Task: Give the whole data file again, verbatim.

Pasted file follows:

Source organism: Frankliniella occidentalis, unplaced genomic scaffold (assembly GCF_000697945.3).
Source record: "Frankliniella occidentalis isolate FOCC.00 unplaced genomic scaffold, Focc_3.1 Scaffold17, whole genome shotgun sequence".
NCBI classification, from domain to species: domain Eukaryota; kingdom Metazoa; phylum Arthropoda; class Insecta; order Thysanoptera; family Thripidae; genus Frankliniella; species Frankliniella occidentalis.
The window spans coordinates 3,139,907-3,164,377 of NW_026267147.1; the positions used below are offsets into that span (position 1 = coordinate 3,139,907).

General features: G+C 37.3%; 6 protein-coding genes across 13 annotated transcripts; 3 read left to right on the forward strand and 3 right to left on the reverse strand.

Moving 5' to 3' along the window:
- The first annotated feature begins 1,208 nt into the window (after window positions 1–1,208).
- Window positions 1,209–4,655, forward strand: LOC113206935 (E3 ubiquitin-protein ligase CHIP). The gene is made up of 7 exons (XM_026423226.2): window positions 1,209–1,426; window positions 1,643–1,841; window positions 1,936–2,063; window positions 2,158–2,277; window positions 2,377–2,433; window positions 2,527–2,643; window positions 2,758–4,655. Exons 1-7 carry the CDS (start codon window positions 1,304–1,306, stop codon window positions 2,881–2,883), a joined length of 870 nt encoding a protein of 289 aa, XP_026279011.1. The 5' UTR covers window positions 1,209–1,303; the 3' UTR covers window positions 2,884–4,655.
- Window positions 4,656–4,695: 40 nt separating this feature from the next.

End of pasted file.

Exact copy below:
Source organism: Frankliniella occidentalis, unplaced genomic scaffold (assembly GCF_000697945.3).
Source record: "Frankliniella occidentalis isolate FOCC.00 unplaced genomic scaffold, Focc_3.1 Scaffold17, whole genome shotgun sequence".
NCBI classification, from domain to species: domain Eukaryota; kingdom Metazoa; phylum Arthropoda; class Insecta; order Thysanoptera; family Thripidae; genus Frankliniella; species Frankliniella occidentalis.
The window spans coordinates 3,139,907-3,164,377 of NW_026267147.1; the positions used below are offsets into that span (position 1 = coordinate 3,139,907).

General features: G+C 37.3%; 6 protein-coding genes across 13 annotated transcripts; 3 read left to right on the forward strand and 3 right to left on the reverse strand.

Moving 5' to 3' along the window:
- The first annotated feature begins 1,208 nt into the window (after window positions 1–1,208).
- Window positions 1,209–4,655, forward strand: LOC113206935 (E3 ubiquitin-protein ligase CHIP). The gene is made up of 7 exons (XM_026423226.2): window positions 1,209–1,426; window positions 1,643–1,841; window positions 1,936–2,063; window positions 2,158–2,277; window positions 2,377–2,433; window positions 2,527–2,643; window positions 2,758–4,655. Exons 1-7 carry the CDS (start codon window positions 1,304–1,306, stop codon window positions 2,881–2,883), a joined length of 870 nt encoding a protein of 289 aa, XP_026279011.1. The 5' UTR covers window positions 1,209–1,303; the 3' UTR covers window positions 2,884–4,655.
- Window positions 4,656–4,695: 40 nt separating this feature from the next.